(Updates with extended trading in ninth paragraph.)
Jan. 20 (Bloomberg) -- Columbia Laboratories Inc. and Watson Pharmaceuticals Inc. failed to win the backing of advisers to U.S. regulators for the companies’ progesterone gel to prevent preterm birth. Shares of Columbia Labs fell as much as 67 percent in extended trading.
The advisers also voted at a meeting today in Silver Spring, Maryland, that the companies didn’t adequately prove the gel prevents mid-trimester births in women with short cervixes. The Food and Drug Administration is scheduled to decide whether to approve the gel by Feb. 26 and isn’t required to follow the panel’s recommendations.
The FDA asked the panel to weigh the adequacy of the data after an agency staff report determined the gel didn’t work in the U.S. population. Watson, based in Parsippany, New Jersey, and Livingston, New Jersey-based Columbia Labs sell the gel as Crinone in the U.S. as part of an infertility treatment. Management had suggested peak sales in preterm birth prevention could reach as high as $275 million, Michael Tong, a senior analyst with Wells Fargo & Co. in New York, said Jan. 17.
“There was basically no treatment effect in the U.S.” said Lisa Soule, FDA’s clinical team leader in the reproductive and urologic drugs division. “That concerned us.”
The advisers voted 13-4 that the risks of the gel outweighed the benefits and the drug shouldn’t be approved. The group also voted 13-4 that the data the companies provided wasn’t adequate.
Panel members suggested the companies study the product further, particularly comparing different doses and concentrating on the U.S. population.
“Obviously, we’re very disappointed,” Frank Condella, chief executive officer of Columbia Labs, said after the meeting. He said the company would work with the FDA to gain approval for the drug.
KV Pharmaceutical Co.’s Makena was approved in February 2010 to reduce the risk of preterm birth in women with a history of the condition. Columbia Labs and Watson said their gel would prevent preterm birth in women with a short cervix.
Watson’s shares fell 3.5 percent to $58.14 at the close in New York. Columbia Labs fell to as low as 52 cents in extended trading. The company’s shares closed yesterday at $1.58 and trading was halted today during the advisory panel meeting. KV rose 9.3 percent to $2.11.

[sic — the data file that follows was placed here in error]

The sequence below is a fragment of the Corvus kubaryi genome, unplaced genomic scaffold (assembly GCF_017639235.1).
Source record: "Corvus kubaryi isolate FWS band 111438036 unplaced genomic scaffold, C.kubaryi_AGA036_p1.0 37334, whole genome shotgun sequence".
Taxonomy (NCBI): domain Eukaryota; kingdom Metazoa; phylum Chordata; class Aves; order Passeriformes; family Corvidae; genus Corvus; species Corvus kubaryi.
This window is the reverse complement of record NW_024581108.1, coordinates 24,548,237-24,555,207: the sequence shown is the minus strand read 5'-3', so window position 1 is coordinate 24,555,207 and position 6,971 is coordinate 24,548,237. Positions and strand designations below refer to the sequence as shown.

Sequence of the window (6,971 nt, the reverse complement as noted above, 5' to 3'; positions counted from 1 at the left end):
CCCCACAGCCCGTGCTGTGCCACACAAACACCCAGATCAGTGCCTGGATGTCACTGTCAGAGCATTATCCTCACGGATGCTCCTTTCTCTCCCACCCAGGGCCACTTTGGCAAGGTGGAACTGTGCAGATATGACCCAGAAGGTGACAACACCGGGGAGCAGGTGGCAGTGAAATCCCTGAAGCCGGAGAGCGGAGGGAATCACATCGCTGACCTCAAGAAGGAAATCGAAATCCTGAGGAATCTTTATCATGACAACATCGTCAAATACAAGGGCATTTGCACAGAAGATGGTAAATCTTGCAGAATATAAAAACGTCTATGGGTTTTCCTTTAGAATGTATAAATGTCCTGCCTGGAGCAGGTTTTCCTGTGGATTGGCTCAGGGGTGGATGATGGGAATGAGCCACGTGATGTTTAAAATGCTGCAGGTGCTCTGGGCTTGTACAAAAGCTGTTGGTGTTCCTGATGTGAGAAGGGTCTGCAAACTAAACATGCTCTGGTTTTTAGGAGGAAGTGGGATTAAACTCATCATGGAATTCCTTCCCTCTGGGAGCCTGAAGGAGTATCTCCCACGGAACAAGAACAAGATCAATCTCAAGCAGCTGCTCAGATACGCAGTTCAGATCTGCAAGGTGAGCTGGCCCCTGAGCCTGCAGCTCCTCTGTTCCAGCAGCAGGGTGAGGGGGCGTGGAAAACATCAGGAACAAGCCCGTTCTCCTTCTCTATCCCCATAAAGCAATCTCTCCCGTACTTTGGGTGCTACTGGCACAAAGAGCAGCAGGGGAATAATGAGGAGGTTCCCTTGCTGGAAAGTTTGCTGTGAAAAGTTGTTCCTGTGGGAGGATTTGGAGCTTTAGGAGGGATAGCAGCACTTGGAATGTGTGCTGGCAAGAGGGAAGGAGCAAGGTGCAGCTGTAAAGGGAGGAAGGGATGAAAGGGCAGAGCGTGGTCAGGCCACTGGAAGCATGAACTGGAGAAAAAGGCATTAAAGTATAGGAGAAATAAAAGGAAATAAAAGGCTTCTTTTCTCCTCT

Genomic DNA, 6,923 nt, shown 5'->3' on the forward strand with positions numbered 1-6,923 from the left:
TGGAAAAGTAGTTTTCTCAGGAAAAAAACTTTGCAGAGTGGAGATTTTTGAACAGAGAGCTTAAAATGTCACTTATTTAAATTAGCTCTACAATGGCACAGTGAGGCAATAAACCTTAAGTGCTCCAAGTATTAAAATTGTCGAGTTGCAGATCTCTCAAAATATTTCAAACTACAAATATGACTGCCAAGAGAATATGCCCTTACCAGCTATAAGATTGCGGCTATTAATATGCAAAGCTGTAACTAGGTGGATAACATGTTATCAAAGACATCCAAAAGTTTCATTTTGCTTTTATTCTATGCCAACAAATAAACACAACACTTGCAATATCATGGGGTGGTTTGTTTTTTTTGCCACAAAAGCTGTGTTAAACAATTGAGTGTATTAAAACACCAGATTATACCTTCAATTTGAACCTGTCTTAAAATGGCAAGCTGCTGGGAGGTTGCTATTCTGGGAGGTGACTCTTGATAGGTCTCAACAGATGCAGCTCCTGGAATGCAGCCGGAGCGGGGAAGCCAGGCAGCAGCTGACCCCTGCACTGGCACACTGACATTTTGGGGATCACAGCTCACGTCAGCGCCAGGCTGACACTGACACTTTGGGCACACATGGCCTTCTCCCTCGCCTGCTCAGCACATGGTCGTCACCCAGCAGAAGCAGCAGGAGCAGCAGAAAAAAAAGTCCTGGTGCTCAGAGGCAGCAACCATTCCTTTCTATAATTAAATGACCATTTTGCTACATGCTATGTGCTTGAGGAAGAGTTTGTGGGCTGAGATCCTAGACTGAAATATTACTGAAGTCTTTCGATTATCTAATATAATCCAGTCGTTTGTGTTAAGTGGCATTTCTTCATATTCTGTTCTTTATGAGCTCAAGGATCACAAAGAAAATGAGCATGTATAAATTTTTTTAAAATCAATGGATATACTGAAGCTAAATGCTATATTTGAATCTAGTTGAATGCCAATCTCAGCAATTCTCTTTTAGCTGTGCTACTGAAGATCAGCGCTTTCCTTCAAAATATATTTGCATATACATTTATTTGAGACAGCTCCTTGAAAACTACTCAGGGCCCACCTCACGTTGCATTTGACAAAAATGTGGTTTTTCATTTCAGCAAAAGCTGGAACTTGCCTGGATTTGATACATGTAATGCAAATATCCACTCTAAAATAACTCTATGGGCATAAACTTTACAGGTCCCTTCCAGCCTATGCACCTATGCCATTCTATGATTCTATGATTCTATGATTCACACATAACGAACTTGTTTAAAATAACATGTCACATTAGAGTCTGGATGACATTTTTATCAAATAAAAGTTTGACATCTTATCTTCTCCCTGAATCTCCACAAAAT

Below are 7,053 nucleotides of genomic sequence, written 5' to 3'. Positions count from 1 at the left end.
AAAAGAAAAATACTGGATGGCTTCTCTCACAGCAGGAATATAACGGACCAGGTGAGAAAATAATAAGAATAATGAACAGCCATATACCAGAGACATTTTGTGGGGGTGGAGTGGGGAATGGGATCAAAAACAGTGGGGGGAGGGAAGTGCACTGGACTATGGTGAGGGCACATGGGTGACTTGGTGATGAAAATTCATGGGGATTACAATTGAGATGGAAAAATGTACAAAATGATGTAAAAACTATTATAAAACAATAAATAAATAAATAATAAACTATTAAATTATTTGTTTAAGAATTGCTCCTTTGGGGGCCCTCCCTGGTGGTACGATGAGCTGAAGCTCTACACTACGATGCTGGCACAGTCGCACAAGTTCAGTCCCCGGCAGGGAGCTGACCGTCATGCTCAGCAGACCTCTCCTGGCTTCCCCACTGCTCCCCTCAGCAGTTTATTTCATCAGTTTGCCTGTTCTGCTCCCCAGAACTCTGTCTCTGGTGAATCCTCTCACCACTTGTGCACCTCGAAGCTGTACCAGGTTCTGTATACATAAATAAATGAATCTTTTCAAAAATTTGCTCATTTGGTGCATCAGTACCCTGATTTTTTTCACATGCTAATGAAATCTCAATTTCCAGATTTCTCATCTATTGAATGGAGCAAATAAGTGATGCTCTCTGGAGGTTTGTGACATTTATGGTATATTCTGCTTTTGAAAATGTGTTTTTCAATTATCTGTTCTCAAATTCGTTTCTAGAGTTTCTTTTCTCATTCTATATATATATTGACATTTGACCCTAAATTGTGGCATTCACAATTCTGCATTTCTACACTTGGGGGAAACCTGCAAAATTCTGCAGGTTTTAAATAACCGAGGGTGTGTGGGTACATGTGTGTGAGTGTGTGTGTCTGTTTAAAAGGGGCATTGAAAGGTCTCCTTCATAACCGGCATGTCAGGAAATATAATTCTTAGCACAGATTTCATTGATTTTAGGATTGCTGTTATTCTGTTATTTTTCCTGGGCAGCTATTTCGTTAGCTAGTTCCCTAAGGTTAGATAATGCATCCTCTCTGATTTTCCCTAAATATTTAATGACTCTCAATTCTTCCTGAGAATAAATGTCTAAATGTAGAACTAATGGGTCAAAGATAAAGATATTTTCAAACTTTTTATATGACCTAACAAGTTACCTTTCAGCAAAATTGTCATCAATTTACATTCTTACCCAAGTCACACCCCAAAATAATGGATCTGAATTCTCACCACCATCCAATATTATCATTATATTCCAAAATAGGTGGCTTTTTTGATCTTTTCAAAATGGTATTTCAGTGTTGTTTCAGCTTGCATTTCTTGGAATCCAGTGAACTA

KV faced criticism for charging $1,500 per injection when it first brought Makena to market. The price was as much as 150 times the cost of compounds that pharmacies make outside of normal FDA rules.
The company dropped the price to $690 a shot two months after its Feb. 3 approval. The FDA is investigating the safety of the so-called compounded versions made by pharmacies.
“We are acutely aware of the issues related to the pricing,” Kathleen Reape, vice president of medical affairs and women’s health clinical research at Watson, told the panel. “I can assure you that that approach will not be repeated.”
Of U.S. patients, 16.8 percent using Columbia Labs and Watson’s gel experienced preterm birth before 33 weeks of pregnancy compared with 19.2 percent using placebo, not a statistically significant difference, FDA staff said.
A global study found a statistically significant reduction in preterm birth compared with placebo of 8.9 percent versus 15.2 percent, according to a report from Columbia Labs. The company’s final-phase study involved 465 women, including six who dropped out, in 10 countries.
Preterm birth affects 10 percent to 12 percent of all pregnancies in the U.S., according to Columbia Labs. A baby born before 37 weeks is considered preterm, while Columbia Labs, in agreement with the FDA, sought to determine whether the gel worked before 33 weeks.
The safety of the gel was similar to a placebo, according to the FDA staff report. There were no maternal deaths in either the group using the gel or the placebo and the rates of fetal, neonatal and infant deaths were similar.
--Editors: Andrew Pollack, Bruce Rule
To contact the reporter on this story: Anna Edney in Washington at firstname.lastname@example.org.
To contact the editor responsible for this story: Adriel Bettelheim at email@example.com.